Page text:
April 20, 2019
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Maine fish farm foes ask legislators to let agriculture commissioner kill projects

Courtesy of Nordic Aquafarms
Courtesy of Nordic Aquafarms
A computer rendering of the proposed Nordic Aquafarms site in Belfast.

The debate over two land-based salmon farms in Penobscot Bay spilled inland to Augusta on Thursday during a public hearing on a proposed law that would affect the licensing of such projects.

The bill, sponsored by Rep. Jan Dodge, D-Belfast, would allow the commissioner of the Department of Agriculture, Conservation and Forestry to refuse to issue or to revoke an existing license for a land-based aquaculture project if it alone or in combination with another project is found to present an unreasonable risk to native species or the environment.

Some of those who testified in favor of LD 620 are veterans of the fight over Nordic Aquafarms’ proposed land-based salmon farm in Belfast, which has consumed the community for more than a year. Another project, Whole Oceans, to be located in the former Verso paper mill in Bucksport, has received much less criticism locally, but has been challenged by some in Belfast and Waldo County.

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Supporters of the bill said they believe it would strengthen the state’s ability to regulate land-based aquaculture projects and would allow officials to consider the cumulative effects of these projects.

“LD 620 is going to fill this very critical gap,” said Ron Huber, the executive director of Friends of Penobscot Bay. “When rules are weak, applicants pour in, [leading to] a lot of pollution, lice, disease and pesticides dumped in the water.”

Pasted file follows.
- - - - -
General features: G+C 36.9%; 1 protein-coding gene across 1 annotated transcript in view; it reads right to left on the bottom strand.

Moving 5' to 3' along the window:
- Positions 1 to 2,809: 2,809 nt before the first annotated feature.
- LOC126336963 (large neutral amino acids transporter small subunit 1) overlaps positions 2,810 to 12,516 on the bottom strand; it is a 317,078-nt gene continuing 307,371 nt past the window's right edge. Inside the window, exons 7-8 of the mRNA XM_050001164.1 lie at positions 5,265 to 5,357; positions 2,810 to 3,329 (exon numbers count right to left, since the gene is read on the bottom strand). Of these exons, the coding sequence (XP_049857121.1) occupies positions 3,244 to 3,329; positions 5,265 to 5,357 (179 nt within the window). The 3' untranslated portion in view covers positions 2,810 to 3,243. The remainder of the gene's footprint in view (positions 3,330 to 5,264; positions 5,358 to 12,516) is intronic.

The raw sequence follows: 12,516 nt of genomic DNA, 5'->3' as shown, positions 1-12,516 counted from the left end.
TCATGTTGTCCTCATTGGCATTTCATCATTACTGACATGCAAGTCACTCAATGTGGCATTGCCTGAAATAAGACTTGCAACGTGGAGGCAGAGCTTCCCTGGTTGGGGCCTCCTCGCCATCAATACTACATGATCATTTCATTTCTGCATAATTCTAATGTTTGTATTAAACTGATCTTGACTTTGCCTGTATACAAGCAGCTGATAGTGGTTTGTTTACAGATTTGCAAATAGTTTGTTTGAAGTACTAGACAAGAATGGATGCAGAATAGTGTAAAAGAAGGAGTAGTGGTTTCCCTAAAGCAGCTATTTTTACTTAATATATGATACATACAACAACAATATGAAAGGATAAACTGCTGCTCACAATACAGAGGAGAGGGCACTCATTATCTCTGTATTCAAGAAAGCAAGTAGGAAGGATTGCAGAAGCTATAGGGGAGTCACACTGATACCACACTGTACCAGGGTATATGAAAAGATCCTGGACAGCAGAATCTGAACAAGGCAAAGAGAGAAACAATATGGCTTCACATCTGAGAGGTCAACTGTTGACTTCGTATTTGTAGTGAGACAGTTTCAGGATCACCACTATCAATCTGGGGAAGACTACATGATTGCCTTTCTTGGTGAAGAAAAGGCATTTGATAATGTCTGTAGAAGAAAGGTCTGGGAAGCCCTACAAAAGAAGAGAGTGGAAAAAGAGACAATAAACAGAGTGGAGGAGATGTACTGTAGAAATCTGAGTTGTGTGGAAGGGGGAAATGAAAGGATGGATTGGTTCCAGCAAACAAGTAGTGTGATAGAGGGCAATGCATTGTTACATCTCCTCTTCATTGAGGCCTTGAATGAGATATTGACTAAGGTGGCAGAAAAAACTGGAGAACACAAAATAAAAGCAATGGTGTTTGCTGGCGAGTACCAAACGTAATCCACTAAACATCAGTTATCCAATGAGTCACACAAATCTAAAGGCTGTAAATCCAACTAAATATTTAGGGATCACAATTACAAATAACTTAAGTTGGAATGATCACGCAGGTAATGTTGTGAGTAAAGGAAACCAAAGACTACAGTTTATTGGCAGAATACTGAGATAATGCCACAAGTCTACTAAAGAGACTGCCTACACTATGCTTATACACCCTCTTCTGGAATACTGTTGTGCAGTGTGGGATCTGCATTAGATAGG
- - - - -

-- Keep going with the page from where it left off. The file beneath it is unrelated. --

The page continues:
Linda Buckmaster of Belfast said that land-based salmon farms are using emerging and untested technology, which could cause unintended environmental problems.

“We need to protect the state from the unknown and known effects,” she said. “We can’t do this by trial and error, waiting for something to go wrong and trying to rectify it after the barn door has been opened.”

But opponents of the bill said that it could have a chilling effect on the state’s burgeoning aquaculture economy and that it isn’t necessary.

Deirdre Gilbert, the director of marine policy at the Maine Department of Marine Resources, told legislators that the state agency with the authority to monitor the cumulative effects of nutrients discharged into bodies of water is the Maine Department of Environmental Protection, which is not mentioned in the bill.

“The proposed change in law … only complicates the law for no benefit,” she said, adding that protections against the risk of the introduction of disease or non-native species already exist. “It suggests that something would be different when really nothing would be different.”

Thomas Kittredge, the economic development director in Belfast, said that the Belfast City Council recently voted unanimously to oppose the bill in its current form over concerns that it could unfairly punish one aquaculture company for the bad actions of another.

“While we generally support reasonable and thoughtful regulation of all types of businesses … this amendment is diametrically at odds with that,” he said.

Mayor Samantha Paradis, who votes only in the case of a tie, said at a February City Council meeting that she supports the bill.

Rep. Craig Hickman, D-Winthrop, the House chair of the Agriculture, Conservation and Forestry Committee, said during the hearing that a work session on LD 620 will be held soon. Such bills are often amended frequently before committees vote on whether to recommend that the full Legislature pass or reject them.

 



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